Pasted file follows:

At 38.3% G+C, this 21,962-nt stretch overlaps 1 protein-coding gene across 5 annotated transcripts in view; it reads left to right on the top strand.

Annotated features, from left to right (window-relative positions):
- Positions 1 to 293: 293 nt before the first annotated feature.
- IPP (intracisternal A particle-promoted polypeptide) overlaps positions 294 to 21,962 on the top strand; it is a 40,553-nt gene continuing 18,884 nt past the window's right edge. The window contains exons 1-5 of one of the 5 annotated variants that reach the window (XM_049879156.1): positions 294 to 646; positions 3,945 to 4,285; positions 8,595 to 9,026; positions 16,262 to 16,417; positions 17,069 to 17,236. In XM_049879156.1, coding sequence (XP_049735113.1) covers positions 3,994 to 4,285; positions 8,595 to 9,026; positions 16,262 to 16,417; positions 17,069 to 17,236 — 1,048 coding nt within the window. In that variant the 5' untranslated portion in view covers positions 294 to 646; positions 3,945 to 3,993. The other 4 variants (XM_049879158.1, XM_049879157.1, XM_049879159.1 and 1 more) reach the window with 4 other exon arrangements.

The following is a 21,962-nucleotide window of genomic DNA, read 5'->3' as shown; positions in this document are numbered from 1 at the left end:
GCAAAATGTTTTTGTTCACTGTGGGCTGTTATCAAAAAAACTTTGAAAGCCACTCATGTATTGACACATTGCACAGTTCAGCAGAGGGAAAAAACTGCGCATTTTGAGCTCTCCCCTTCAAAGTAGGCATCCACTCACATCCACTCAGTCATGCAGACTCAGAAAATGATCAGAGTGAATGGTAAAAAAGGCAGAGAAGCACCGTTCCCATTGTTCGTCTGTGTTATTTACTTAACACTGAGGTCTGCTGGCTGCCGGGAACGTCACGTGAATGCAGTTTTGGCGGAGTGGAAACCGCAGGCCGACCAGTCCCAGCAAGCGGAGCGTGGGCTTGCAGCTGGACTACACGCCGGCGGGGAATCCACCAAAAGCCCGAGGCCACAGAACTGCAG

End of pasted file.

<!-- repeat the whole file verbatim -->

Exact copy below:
At 38.3% G+C, this 21,962-nt stretch overlaps 1 protein-coding gene across 5 annotated transcripts in view; it reads left to right on the top strand.

Annotated features, from left to right (window-relative positions):
- Positions 1 to 293: 293 nt before the first annotated feature.
- IPP (intracisternal A particle-promoted polypeptide) overlaps positions 294 to 21,962 on the top strand; it is a 40,553-nt gene continuing 18,884 nt past the window's right edge. The window contains exons 1-5 of one of the 5 annotated variants that reach the window (XM_049879156.1): positions 294 to 646; positions 3,945 to 4,285; positions 8,595 to 9,026; positions 16,262 to 16,417; positions 17,069 to 17,236. In XM_049879156.1, coding sequence (XP_049735113.1) covers positions 3,994 to 4,285; positions 8,595 to 9,026; positions 16,262 to 16,417; positions 17,069 to 17,236 — 1,048 coding nt within the window. In that variant the 5' untranslated portion in view covers positions 294 to 646; positions 3,945 to 3,993. The other 4 variants (XM_049879158.1, XM_049879157.1, XM_049879159.1 and 1 more) reach the window with 4 other exon arrangements.

The following is a 21,962-nucleotide window of genomic DNA, read 5'->3' as shown; positions in this document are numbered from 1 at the left end:
GCAAAATGTTTTTGTTCACTGTGGGCTGTTATCAAAAAAACTTTGAAAGCCACTCATGTATTGACACATTGCACAGTTCAGCAGAGGGAAAAAACTGCGCATTTTGAGCTCTCCCCTTCAAAGTAGGCATCCACTCACATCCACTCAGTCATGCAGACTCAGAAAATGATCAGAGTGAATGGTAAAAAAGGCAGAGAAGCACCGTTCCCATTGTTCGTCTGTGTTATTTACTTAACACTGAGGTCTGCTGGCTGCCGGGAACGTCACGTGAATGCAGTTTTGGCGGAGTGGAAACCGCAGGCCGACCAGTCCCAGCAAGCGGAGCGTGGGCTTGCAGCTGGACTACACGCCGGCGGGGAATCCACCAAAAGCCCGAGGCCACAGAACTGCAG